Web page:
There are 1.3 billion people worldwide who don’t have access to electricity. These days, some of them have acquired hundred-dollar solar panels that produce about five watts of power. That allows them to power a couple of LED lamps in the evening and to charge a mobile phone. But that’s about all they can do with so little power.
But now, remote villages in rural Kenya have started to make use of microgrids to supply electricity to their residents.
Microgrids are small electricity generation and distribution systems that can operate independently of larger grids. There are many of them in the US, but the ones here are connected to the central grid except in emergencies.
In the Kenyan villages, the isolated microgrids contain central solar power systems and can supply enough power to run appliances like refrigerators and washing machines. For a ten-dollar installation fee, villagers can connect to the microgrid through underground cables and can buy a share of the electricity supply.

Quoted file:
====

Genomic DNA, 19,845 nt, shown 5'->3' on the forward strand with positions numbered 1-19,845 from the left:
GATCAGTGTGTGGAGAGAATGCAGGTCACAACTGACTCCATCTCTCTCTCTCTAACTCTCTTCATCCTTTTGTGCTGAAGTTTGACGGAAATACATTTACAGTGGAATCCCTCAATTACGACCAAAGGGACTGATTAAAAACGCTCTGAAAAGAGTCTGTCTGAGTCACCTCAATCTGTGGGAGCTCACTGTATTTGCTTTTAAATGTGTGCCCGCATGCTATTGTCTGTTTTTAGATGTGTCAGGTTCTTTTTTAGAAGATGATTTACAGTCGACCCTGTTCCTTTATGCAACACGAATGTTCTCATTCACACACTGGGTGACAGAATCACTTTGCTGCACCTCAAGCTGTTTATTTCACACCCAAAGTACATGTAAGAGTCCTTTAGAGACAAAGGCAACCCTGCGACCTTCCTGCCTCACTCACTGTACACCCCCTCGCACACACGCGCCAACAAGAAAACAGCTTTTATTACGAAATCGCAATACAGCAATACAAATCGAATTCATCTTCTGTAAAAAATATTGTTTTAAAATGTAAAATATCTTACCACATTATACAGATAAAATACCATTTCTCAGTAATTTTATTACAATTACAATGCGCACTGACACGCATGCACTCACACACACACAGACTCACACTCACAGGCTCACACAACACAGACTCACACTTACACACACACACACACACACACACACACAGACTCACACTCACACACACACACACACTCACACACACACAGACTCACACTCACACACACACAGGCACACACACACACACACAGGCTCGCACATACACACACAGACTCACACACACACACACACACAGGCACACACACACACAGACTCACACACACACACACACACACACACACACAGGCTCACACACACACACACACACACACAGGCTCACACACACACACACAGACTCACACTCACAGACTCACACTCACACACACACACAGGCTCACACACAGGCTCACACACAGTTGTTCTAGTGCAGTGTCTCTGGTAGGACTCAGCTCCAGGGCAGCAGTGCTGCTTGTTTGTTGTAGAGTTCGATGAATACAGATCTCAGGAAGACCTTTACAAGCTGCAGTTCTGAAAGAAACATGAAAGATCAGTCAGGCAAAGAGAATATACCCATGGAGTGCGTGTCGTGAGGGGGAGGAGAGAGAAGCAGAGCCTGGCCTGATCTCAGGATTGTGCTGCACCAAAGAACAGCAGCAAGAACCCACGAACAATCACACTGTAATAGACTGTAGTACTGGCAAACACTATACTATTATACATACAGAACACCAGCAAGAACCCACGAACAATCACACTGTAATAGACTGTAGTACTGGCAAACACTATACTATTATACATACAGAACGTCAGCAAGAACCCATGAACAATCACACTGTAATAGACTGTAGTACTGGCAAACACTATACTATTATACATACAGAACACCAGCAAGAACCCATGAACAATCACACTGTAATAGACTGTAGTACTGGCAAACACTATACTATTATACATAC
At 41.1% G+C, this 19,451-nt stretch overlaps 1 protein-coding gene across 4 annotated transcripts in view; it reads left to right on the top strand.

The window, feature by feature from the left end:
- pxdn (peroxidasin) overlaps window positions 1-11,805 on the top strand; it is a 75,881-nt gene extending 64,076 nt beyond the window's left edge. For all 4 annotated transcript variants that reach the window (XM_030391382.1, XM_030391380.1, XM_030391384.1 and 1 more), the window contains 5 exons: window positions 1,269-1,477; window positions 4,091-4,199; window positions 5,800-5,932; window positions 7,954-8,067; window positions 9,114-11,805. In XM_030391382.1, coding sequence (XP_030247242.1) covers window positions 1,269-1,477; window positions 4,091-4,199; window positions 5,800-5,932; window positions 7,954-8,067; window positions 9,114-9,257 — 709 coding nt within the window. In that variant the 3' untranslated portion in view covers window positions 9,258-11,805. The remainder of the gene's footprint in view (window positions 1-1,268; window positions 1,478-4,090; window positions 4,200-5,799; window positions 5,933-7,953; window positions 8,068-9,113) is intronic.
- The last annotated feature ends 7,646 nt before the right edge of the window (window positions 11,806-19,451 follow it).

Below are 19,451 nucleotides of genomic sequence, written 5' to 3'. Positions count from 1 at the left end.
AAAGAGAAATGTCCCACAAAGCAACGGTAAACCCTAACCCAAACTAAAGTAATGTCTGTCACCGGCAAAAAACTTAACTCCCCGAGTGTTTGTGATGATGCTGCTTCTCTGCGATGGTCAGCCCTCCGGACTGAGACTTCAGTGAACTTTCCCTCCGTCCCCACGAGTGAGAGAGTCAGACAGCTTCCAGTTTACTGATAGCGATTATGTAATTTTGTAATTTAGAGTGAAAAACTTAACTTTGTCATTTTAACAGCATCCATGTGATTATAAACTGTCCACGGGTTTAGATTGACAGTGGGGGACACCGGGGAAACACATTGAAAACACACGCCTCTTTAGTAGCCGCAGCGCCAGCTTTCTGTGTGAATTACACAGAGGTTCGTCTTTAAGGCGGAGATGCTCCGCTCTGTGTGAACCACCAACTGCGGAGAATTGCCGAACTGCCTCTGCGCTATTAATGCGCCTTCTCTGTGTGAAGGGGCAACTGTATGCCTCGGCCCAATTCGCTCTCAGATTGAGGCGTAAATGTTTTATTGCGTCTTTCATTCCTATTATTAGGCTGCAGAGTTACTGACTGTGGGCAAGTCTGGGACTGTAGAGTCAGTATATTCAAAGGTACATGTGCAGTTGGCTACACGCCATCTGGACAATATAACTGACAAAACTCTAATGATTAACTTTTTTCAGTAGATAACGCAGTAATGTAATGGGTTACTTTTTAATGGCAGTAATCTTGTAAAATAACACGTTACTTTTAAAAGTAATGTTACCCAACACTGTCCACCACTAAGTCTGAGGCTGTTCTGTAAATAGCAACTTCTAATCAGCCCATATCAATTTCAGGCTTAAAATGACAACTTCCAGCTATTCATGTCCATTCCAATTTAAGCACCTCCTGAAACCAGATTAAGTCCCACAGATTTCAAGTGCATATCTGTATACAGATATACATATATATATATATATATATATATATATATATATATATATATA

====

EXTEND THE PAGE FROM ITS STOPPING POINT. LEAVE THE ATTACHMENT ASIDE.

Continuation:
Most settlements in rural Kenya are dark at night. Only a third of the country’s population has access to the national power grid. Getting electricity from these microgrids is expensive, but it is cheaper than kerosene or diesel generators, which were the only option in the past. The advent of these microgrids is transforming lives.
The challenges of electrifying developing countries like Kenya are enormous. The costs of establishing a central grid throughout a country are prohibitive. Microgrids are a way to bring electrification to populations one community at a time. It is widely believed that electrification is essential in lifting people out of poverty.
Photo, posted September 23, 2013, courtesy of the Department of Energy Solar Decathlon via Flickr.
Earth Wise is a production of WAMC Northeast Public Radio.